National Education Association officials announced last week that they would put a “policy statement” before the union’s governing body for approval that, among other changes, would open the door to the use of “valid, reliable, high-quality standardized tests” of student learning, in combination with multiple other measures, for evaluating teachers.
The statement, passed by the NEA’s board of directors this month won’t take effect unless the union’s 9,000-delegate Representative Assembly signs on to it at its meeting over the Fourth of July weekend in Chicago. Those delegates could significantly modify the statement before approval, and it is likely to be a topic of lively debate.
Still, the announcement comes as a major entry by the 3.2 million-member union in discussions about teacher evaluation, tenure, and due process. To date, the NEA has remained silent on most of those issues, even while the president of the 1.5 million-member American Federation of Teachers, the other national teachers’ union, has put forth various proposals. (“NEA, AFT Choose Divergent Paths on Obama Goals,” Aug. 25, 2010.)
“We have multiple states struggling with these issues,” NEA President Dennis Van Roekel said in an interview. “Members want NEA to speak up and lead in this discussion.”
Julia Koppich, a San Francisco-based consultant who has written extensively on unions’ engagement in reforms to the teaching profession, was of two minds on the announcement.
“On the promising side, the statement touches on lots of significant issues the NEA has heretofore refused to name,” she said in an email. “On the dilemma side, … there are lots of ‘but ifs’ and caveats.”
Crafted by state affiliate members as well as national staff employees, the statement says that evaluation systems must be comprehensive and built on three kinds of indicators.
First, they should take into account indicators of teachers’ practice, such as their lesson plans and classroom-based observations about their ability to deliver instruction.
Second, the systems should take into account teachers’ leadership in the school, collaboration with peers, or participation in professional development. And finally, they should show how the teacher has contributed to student learning and growth.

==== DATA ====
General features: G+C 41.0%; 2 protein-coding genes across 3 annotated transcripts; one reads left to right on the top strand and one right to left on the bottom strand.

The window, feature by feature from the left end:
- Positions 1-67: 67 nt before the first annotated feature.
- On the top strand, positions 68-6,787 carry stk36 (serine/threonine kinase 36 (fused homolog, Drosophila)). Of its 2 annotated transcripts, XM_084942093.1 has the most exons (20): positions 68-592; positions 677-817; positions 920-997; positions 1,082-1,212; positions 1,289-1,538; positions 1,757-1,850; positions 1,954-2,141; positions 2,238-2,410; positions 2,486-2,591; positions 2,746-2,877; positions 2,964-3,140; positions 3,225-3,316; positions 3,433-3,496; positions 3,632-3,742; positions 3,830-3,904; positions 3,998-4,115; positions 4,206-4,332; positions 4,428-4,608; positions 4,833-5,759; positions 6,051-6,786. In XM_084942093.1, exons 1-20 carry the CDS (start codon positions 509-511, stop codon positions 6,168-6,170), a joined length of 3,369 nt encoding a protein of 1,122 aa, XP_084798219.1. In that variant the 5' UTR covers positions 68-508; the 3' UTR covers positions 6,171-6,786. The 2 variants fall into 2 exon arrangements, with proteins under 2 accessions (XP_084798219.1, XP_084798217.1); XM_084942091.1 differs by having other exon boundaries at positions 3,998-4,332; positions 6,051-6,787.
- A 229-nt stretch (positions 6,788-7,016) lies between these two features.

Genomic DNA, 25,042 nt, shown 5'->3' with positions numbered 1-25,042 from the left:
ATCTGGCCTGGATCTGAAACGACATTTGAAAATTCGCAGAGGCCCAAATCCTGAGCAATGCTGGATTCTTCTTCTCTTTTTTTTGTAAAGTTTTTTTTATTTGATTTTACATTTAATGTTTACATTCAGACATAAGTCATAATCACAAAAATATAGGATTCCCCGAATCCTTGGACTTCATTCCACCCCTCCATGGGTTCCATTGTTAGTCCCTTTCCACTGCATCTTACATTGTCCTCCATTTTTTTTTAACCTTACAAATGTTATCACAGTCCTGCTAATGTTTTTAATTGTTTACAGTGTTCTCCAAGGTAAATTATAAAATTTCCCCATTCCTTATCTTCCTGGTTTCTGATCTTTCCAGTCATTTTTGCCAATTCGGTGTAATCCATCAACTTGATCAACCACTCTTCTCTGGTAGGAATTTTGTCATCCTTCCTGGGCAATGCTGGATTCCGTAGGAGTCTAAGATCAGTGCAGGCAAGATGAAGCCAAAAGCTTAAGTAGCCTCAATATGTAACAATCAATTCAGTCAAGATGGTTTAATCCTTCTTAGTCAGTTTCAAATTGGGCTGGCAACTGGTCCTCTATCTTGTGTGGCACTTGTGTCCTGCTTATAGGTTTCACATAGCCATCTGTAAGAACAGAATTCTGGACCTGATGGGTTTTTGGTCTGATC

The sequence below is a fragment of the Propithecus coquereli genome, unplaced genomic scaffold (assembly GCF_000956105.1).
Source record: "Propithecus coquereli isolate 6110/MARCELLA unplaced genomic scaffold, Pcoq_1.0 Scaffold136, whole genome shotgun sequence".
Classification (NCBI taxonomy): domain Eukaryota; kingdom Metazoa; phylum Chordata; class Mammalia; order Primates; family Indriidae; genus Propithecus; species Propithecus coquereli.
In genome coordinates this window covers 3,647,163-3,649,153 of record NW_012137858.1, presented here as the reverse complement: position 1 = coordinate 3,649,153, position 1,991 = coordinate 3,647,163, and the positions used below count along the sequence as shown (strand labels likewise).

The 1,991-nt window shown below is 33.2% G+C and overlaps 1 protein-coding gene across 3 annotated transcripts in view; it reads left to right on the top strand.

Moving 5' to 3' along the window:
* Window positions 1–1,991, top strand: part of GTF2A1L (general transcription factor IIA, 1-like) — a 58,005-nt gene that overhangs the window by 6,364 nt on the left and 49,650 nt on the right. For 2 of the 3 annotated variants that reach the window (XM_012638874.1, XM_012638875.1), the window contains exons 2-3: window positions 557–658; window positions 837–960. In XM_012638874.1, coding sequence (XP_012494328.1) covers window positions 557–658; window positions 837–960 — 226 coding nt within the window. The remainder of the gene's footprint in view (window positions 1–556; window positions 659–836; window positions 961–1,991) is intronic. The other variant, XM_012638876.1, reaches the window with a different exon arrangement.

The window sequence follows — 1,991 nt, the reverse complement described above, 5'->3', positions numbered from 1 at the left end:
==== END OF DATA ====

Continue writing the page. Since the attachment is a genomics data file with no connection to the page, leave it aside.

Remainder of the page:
The final element marks a departure for the NEA, which has historically opposed most attempts to tie teacher accountability to student scores. The policy statement says that measures of student growth could include student-learning objectives set with principals, like those now used in Denver’s ProComp pay system, teacher-created assessments, and reviews of student work, but it also specifically references standardized tests.
Although the union is willing to discuss the appropriate use of test scores, Mr. Van Roekel said he continues to believe that current standardized tests are not designed to measure teacher effectiveness and that alternatives must be crafted.
“There is a difference between an assessment that measures student learning and one that measures a teacher’s impact on learning, and I think some believe those are synonymous,” he said. “I don’t believe that for a second.”
The statement also says that the indicators must “reflect that there are multiple factors that affect a student’s learning beyond a teacher’s control”—a nod to the continuing debate about how much teachers and schools can make up for the deleterious effects of student poverty and other family factors on achievement.